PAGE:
BALTIMORE — “Is he the blonde guy with the sunglasses?”
“Well, his hair is white, but … yeah.”
That was a question last Sunday from my sister, who doesn’t follow horse racing at all, but was able to make a pretty good guess on who this Bob Baffert guy is that I was talking about.
It’s a measure of his powerful reach into the mainstream media consciousness that people who don’t know who he is still … know who he is. The double-edged sword of Baffert’s recognizability comes from winning all the big races on one side, and having to answer for drug violations on the other.
It’s not a good look for the self-described “face of racing” heading into Saturday’s Preakness at Pimlico, where Baffert has the top two picks, Kentucky Derby winner Medina Spirit and Concert Tour, both of whom passed three rounds of out-of-competition blood tests as a condition for running, along with Friday’s Black-Eyed Susan favorite, Beautiful Gift.
Baffert became a Mother’s Day brunch topic when he lawyered up and headed back to Louisville to meet with Churchill Downs officials because Medina Spirit had tested positive for a regulated corticosteroid, betamethasone.
Then things got weird.
At this point in his spectacularly successful Hall of Fame career, Baffert has surrendered all benefit of a doubt when another one of his horses tests positive for something.
At best — at best — his barn is guilty of being sloppy in the handling of one of their horses (the Derby winner, no less) after Baffert vowed last year to do better on tightly monitoring what’s going in his horses.
Hmm, let’s check through the list of who or what is to blame this time:
— Environmental contamination. Shortly after the Medina Spirit news broke, Baffert said he has experience with a groom who was taking cough medicine and urinated in a stall, which led to a false positive in the horse who was housed there. Maybe something like this happened again, to Medina Spirit.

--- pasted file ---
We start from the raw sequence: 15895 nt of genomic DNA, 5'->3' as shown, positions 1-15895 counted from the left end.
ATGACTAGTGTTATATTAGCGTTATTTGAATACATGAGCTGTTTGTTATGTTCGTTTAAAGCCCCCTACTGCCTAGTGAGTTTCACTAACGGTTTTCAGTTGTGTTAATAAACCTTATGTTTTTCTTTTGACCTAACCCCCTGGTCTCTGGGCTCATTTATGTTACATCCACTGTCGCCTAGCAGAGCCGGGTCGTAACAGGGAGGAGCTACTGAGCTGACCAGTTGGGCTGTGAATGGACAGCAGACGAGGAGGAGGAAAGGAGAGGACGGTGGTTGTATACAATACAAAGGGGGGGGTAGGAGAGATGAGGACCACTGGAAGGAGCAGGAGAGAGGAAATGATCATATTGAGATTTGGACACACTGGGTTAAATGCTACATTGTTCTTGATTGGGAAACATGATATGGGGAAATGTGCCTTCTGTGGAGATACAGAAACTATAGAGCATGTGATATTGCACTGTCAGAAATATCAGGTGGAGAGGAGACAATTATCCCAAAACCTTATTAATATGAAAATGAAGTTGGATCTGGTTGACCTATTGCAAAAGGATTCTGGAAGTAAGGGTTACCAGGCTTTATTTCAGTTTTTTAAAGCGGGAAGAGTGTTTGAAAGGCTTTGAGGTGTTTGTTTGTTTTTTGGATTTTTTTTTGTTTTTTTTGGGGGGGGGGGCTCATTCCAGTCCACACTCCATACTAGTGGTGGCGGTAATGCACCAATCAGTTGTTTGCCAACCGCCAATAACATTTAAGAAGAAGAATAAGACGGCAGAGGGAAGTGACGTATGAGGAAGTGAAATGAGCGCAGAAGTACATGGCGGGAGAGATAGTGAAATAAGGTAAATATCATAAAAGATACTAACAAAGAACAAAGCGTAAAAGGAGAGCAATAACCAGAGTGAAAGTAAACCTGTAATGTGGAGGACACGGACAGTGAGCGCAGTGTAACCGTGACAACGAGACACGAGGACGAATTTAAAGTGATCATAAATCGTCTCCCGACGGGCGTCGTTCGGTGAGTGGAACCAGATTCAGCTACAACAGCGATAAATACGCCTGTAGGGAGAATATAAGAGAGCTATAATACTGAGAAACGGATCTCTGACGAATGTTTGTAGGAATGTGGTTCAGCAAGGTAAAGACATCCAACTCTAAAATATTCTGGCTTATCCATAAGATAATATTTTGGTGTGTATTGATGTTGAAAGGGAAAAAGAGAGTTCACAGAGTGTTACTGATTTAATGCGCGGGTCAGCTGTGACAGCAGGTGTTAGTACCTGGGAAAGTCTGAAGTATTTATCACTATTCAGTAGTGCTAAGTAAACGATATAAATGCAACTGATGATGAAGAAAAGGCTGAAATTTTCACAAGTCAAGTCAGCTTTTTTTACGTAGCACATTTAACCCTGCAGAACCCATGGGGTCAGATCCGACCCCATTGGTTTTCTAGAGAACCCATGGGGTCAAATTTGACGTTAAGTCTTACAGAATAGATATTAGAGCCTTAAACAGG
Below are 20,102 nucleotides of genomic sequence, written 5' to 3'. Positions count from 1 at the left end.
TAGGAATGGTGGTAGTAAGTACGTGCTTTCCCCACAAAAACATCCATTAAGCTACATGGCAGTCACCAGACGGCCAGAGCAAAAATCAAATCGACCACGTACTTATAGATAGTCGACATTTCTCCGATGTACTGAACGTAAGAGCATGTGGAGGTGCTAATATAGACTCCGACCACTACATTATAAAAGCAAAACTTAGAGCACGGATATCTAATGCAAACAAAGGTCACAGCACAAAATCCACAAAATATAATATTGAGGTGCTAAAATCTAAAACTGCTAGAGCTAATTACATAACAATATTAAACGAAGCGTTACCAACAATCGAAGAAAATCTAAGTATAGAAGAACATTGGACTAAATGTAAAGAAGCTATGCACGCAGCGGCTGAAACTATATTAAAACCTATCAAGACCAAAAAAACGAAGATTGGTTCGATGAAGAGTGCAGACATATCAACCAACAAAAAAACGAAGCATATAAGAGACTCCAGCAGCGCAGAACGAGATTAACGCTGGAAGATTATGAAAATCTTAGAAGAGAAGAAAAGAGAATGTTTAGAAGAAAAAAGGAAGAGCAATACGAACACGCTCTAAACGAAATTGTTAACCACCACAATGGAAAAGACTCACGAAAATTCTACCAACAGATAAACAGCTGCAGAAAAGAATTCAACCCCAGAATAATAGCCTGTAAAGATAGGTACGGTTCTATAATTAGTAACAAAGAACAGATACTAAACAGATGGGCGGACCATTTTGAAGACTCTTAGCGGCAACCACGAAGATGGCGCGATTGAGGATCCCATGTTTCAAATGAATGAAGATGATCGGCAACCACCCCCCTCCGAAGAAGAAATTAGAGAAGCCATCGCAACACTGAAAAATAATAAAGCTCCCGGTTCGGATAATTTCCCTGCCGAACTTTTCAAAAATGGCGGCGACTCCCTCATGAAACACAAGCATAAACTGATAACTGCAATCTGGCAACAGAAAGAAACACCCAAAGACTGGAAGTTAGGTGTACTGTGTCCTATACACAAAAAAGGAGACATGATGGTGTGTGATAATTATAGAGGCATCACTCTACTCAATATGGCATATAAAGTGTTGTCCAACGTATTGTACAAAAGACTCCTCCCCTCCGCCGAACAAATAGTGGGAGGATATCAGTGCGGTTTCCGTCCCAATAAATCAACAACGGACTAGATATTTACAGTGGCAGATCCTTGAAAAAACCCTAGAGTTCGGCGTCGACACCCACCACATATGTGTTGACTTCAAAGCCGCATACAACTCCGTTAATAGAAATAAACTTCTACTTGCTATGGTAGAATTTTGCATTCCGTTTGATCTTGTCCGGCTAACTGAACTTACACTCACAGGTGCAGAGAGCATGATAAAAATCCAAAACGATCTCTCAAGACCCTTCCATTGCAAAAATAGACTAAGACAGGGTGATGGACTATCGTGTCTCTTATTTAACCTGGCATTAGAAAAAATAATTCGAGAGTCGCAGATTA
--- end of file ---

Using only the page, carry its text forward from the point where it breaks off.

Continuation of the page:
— Outside interference. “I’m not a conspiracy theorist,” he said last Sunday at Churchill, sounding like a conspiracy theorist. “I know everybody is not out to get me, but there’s definitely something wrong. Why is it happening? You know, there’s problems in racing, but it’s not Bob Baffert.”
— Churchill Downs somehow screwed up with its testing. “We didn’t have anything to do with this. I don’t know how it got in his system, if it was in his system, or a mistake. But we’re gonna get to the bottom of it.”
— OK, they did give it to the horse, inadvertently, because whoever the veterinarian is (they won’t name the person) who administered it apparently doesn’t know how to read the ingredients on a tube of dermatitis ointment.
— OK, they did give it to the horse, but the minuscule amount he tested for isn’t nearly enough to constitute an advantage that helped him win the Derby. And this is a legal therapeutic drug, an anti-inflammatory for sore joints, not some rocket fuel. And maybe the regulations governing racing are ridiculously stringent, while we’re at it.
It just wears you out after awhile.
After initial denial of wrongdoing, Team Baffert threw the entire PR playbook at the problem.
My favorite was blaming the whole story on “cancel culture,” as Baffert did in one TV interview, sounding a lot like a twice-impeached former President of the United States.
This is the card played nowadays by anyone who doesn’t like it when they’re held accountable for their actions.
“When Churchill Downs came out with that statement, that was pretty harsh,” Baffert said in the interview, referring to Churchill barring him from entering horses there, “and with all the noise going out … we live in a different world now. This America’s different, and it was a cancel culture kind of a thing, reviewing it.”
Unreal. Always the victim. Now we’re blaming some fictitious current state of “America,” just because authorities expect some responsibility and accountability from somebody who has all the advantages, including “we must protect the king” leniency on previous drug violations.
Trust is a fragile commodity in horse racing. Baffert is wearing his out.
Conspicuously absent from his blame list is Baffert himself.
Conspicuously absent from the Pimlico grounds for Preakness Weekend is Baffert himself, having flown home to California so as not to be a distraction.
Conspicuously present on Friday, via Twitter, were a couple of guys in cheeky t-shirts with “baffert” printed on the front, and the f’s replaced with syringes.
He’s not physically here, but he won’t go away.
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